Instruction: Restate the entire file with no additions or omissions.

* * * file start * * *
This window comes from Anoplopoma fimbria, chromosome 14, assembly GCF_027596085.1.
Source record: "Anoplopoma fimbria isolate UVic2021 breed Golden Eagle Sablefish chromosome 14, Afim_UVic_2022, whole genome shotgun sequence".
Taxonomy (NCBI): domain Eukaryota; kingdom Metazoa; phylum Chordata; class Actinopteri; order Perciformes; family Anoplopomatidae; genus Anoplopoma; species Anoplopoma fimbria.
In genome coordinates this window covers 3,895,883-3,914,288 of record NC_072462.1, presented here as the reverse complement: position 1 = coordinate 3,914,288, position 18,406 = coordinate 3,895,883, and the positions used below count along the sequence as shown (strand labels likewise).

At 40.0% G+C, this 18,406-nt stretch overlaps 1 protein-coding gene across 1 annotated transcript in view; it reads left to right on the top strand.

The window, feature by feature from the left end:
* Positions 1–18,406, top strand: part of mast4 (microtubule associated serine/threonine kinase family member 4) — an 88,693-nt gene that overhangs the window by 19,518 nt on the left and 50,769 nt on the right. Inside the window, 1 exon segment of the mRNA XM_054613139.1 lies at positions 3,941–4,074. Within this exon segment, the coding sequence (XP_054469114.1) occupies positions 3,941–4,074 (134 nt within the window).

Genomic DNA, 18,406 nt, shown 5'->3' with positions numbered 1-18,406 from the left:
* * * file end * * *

This window comes from Anoplopoma fimbria, chromosome 14, assembly GCF_027596085.1.
Source record: "Anoplopoma fimbria isolate UVic2021 breed Golden Eagle Sablefish chromosome 14, Afim_UVic_2022, whole genome shotgun sequence".
Taxonomy (NCBI): domain Eukaryota; kingdom Metazoa; phylum Chordata; class Actinopteri; order Perciformes; family Anoplopomatidae; genus Anoplopoma; species Anoplopoma fimbria.
In genome coordinates this window covers 3,895,883-3,914,288 of record NC_072462.1, presented here as the reverse complement: position 1 = coordinate 3,914,288, position 18,406 = coordinate 3,895,883, and the positions used below count along the sequence as shown (strand labels likewise).

At 40.0% G+C, this 18,406-nt stretch overlaps 1 protein-coding gene across 1 annotated transcript in view; it reads left to right on the top strand.

The window, feature by feature from the left end:
* Positions 1–18,406, top strand: part of mast4 (microtubule associated serine/threonine kinase family member 4) — an 88,693-nt gene that overhangs the window by 19,518 nt on the left and 50,769 nt on the right. Inside the window, 1 exon segment of the mRNA XM_054613139.1 lies at positions 3,941–4,074. Within this exon segment, the coding sequence (XP_054469114.1) occupies positions 3,941–4,074 (134 nt within the window).

Genomic DNA, 18,406 nt, shown 5'->3' with positions numbered 1-18,406 from the left: